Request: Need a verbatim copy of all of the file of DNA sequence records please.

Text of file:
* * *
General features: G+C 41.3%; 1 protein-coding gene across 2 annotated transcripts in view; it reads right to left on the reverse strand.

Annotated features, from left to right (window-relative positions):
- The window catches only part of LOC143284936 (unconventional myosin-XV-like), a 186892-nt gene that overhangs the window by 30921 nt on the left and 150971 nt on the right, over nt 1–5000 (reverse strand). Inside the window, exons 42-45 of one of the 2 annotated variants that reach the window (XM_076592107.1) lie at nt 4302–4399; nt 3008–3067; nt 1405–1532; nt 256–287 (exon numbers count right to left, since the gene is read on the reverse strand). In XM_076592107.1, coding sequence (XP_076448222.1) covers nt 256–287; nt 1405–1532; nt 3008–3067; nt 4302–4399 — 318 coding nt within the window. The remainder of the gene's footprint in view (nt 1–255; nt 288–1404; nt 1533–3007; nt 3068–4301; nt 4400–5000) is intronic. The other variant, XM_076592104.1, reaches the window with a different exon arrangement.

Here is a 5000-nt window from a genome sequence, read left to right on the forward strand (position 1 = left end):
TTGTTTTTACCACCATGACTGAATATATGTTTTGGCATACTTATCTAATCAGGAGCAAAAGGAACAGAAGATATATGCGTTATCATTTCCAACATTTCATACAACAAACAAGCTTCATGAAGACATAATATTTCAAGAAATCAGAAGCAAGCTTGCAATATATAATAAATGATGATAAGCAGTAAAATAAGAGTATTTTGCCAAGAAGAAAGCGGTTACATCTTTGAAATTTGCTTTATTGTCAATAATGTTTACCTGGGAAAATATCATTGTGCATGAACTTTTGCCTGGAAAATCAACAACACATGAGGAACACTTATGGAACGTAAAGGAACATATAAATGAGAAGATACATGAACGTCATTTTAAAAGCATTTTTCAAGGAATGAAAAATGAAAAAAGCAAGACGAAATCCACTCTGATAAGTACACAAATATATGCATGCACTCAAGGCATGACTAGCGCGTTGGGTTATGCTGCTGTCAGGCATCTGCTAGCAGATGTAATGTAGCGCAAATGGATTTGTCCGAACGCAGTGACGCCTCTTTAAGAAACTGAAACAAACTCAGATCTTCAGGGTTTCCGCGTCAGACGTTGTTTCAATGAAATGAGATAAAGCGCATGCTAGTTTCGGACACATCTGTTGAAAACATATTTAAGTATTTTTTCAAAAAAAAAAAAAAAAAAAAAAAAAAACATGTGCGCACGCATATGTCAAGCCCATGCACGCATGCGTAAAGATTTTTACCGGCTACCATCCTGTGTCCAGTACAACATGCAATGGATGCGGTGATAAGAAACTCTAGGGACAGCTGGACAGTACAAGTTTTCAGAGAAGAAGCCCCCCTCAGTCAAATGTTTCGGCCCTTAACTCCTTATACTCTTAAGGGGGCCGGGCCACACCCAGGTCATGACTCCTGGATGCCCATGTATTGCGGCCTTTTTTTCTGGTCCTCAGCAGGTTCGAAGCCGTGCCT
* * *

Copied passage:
General features: G+C 41.3%; 1 protein-coding gene across 2 annotated transcripts in view; it reads right to left on the reverse strand.

Annotated features, from left to right (window-relative positions):
- The window catches only part of LOC143284936 (unconventional myosin-XV-like), a 186892-nt gene that overhangs the window by 30921 nt on the left and 150971 nt on the right, over nt 1–5000 (reverse strand). Inside the window, exons 42-45 of one of the 2 annotated variants that reach the window (XM_076592107.1) lie at nt 4302–4399; nt 3008–3067; nt 1405–1532; nt 256–287 (exon numbers count right to left, since the gene is read on the reverse strand). In XM_076592107.1, coding sequence (XP_076448222.1) covers nt 256–287; nt 1405–1532; nt 3008–3067; nt 4302–4399 — 318 coding nt within the window. The remainder of the gene's footprint in view (nt 1–255; nt 288–1404; nt 1533–3007; nt 3068–4301; nt 4400–5000) is intronic. The other variant, XM_076592104.1, reaches the window with a different exon arrangement.

Here is a 5000-nt window from a genome sequence, read left to right on the forward strand (position 1 = left end):
TTGTTTTTACCACCATGACTGAATATATGTTTTGGCATACTTATCTAATCAGGAGCAAAAGGAACAGAAGATATATGCGTTATCATTTCCAACATTTCATACAACAAACAAGCTTCATGAAGACATAATATTTCAAGAAATCAGAAGCAAGCTTGCAATATATAATAAATGATGATAAGCAGTAAAATAAGAGTATTTTGCCAAGAAGAAAGCGGTTACATCTTTGAAATTTGCTTTATTGTCAATAATGTTTACCTGGGAAAATATCATTGTGCATGAACTTTTGCCTGGAAAATCAACAACACATGAGGAACACTTATGGAACGTAAAGGAACATATAAATGAGAAGATACATGAACGTCATTTTAAAAGCATTTTTCAAGGAATGAAAAATGAAAAAAGCAAGACGAAATCCACTCTGATAAGTACACAAATATATGCATGCACTCAAGGCATGACTAGCGCGTTGGGTTATGCTGCTGTCAGGCATCTGCTAGCAGATGTAATGTAGCGCAAATGGATTTGTCCGAACGCAGTGACGCCTCTTTAAGAAACTGAAACAAACTCAGATCTTCAGGGTTTCCGCGTCAGACGTTGTTTCAATGAAATGAGATAAAGCGCATGCTAGTTTCGGACACATCTGTTGAAAACATATTTAAGTATTTTTTCAAAAAAAAAAAAAAAAAAAAAAAAAAACATGTGCGCACGCATATGTCAAGCCCATGCACGCATGCGTAAAGATTTTTACCGGCTACCATCCTGTGTCCAGTACAACATGCAATGGATGCGGTGATAAGAAACTCTAGGGACAGCTGGACAGTACAAGTTTTCAGAGAAGAAGCCCCCCTCAGTCAAATGTTTCGGCCCTTAACTCCTTATACTCTTAAGGGGGCCGGGCCACACCCAGGTCATGACTCCTGGATGCCCATGTATTGCGGCCTTTTTTTCTGGTCCTCAGCAGGTTCGAAGCCGTGCCT